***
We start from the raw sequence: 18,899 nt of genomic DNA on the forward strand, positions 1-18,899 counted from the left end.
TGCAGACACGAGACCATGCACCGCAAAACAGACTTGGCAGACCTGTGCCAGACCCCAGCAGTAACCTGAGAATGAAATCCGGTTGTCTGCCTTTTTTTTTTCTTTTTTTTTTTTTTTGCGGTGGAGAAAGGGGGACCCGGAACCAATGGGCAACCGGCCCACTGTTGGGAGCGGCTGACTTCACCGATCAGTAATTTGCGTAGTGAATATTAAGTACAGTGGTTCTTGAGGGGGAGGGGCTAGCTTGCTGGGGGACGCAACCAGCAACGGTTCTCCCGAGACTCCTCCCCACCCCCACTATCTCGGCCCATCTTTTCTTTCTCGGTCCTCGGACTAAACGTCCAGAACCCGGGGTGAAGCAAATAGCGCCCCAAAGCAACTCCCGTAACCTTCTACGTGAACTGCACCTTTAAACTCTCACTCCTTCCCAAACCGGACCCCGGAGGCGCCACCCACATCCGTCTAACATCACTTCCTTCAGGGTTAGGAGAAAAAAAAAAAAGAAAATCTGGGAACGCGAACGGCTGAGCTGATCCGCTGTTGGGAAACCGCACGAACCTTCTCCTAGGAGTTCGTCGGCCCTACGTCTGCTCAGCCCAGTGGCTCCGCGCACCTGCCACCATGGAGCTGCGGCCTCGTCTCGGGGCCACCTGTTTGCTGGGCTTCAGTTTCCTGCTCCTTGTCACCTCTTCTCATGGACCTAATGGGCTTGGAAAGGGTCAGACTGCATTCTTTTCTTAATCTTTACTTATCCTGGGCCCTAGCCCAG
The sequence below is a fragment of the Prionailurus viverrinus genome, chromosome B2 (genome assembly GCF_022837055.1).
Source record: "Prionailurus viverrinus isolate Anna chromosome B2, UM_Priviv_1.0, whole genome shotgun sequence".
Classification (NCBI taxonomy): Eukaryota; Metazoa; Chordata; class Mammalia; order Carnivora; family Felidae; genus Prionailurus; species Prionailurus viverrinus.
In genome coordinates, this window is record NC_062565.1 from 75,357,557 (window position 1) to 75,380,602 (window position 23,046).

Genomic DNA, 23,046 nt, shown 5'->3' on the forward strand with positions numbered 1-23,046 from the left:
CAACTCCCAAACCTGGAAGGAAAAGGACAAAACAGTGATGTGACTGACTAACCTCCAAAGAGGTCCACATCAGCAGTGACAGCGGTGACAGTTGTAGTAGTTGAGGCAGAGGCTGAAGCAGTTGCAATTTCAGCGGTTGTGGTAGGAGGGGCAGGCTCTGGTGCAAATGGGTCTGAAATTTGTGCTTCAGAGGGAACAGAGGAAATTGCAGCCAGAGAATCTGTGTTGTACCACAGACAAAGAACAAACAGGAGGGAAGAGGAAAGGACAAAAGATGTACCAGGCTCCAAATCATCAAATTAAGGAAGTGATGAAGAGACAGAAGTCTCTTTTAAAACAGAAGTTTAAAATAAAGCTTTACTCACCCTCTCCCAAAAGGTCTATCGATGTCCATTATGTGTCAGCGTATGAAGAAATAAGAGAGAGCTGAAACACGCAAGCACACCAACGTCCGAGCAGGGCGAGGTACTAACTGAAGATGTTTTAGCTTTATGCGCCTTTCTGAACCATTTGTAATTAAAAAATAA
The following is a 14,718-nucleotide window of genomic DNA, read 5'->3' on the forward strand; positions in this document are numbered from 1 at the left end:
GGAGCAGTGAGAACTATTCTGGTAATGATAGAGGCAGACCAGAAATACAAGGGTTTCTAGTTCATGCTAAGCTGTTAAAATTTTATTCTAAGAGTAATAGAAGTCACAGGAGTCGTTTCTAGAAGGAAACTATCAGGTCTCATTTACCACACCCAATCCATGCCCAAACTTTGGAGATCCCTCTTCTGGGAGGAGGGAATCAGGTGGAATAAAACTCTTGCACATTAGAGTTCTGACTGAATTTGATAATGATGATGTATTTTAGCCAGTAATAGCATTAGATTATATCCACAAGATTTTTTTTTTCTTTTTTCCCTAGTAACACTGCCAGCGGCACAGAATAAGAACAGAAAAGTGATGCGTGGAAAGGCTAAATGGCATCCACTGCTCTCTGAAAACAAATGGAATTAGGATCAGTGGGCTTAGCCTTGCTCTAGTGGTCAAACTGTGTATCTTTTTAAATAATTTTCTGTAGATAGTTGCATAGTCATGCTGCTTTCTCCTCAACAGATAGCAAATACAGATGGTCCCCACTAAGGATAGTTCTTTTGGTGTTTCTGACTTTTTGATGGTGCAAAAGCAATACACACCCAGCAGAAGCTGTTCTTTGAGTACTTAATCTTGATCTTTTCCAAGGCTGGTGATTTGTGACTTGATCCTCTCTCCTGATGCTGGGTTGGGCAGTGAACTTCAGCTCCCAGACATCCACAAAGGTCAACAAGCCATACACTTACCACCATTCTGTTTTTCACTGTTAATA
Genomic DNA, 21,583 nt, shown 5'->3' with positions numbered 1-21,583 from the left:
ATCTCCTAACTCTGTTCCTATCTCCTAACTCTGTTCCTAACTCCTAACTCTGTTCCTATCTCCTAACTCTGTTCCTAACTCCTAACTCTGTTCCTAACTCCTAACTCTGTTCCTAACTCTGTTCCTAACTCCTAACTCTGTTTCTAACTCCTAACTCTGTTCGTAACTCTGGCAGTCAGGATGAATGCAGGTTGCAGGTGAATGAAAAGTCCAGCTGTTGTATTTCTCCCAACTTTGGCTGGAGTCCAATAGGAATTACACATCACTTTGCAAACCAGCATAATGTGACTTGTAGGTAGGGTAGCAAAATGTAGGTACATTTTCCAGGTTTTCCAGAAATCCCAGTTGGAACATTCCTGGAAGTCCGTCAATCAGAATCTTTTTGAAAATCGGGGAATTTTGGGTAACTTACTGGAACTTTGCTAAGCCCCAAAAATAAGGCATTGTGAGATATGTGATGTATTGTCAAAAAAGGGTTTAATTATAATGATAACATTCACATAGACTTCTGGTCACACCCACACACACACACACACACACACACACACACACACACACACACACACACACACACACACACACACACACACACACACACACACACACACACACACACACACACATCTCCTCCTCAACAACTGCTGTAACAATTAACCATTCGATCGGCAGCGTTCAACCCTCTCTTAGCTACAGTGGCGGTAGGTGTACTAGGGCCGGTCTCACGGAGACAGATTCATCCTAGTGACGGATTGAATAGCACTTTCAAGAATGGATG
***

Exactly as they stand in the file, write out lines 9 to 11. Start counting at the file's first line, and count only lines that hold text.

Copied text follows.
The following is a 14,718-nucleotide window of genomic DNA, read 5'->3' on the forward strand; positions in this document are numbered from 1 at the left end:
GGAGCAGTGAGAACTATTCTGGTAATGATAGAGGCAGACCAGAAATACAAGGGTTTCTAGTTCATGCTAAGCTGTTAAAATTTTATTCTAAGAGTAATAGAAGTCACAGGAGTCGTTTCTAGAAGGAAACTATCAGGTCTCATTTACCACACCCAATCCATGCCCAAACTTTGGAGATCCCTCTTCTGGGAGGAGGGAATCAGGTGGAATAAAACTCTTGCACATTAGAGTTCTGACTGAATTTGATAATGATGATGTATTTTAGCCAGTAATAGCATTAGATTATATCCACAAGATTTTTTTTTTCTTTTTTCCCTAGTAACACTGCCAGCGGCACAGAATAAGAACAGAAAAGTGATGCGTGGAAAGGCTAAATGGCATCCACTGCTCTCTGAAAACAAATGGAATTAGGATCAGTGGGCTTAGCCTTGCTCTAGTGGTCAAACTGTGTATCTTTTTAAATAATTTTCTGTAGATAGTTGCATAGTCATGCTGCTTTCTCCTCAACAGATAGCAAATACAGATGGTCCCCACTAAGGATAGTTCTTTTGGTGTTTCTGACTTTTTGATGGTGCAAAAGCAATACACACCCAGCAGAAGCTGTTCTTTGAGTACTTAATCTTGATCTTTTCCAAGGCTGGTGATTTGTGACTTGATCCTCTCTCCTGATGCTGGGTTGGGCAGTGAACTTCAGCTCCCAGACATCCACAAAGGTCAACAAGCCATACACTTACCACCATTCTGTTTTTCACTGTTAATA
Genomic DNA, 21,583 nt, shown 5'->3' with positions numbered 1-21,583 from the left: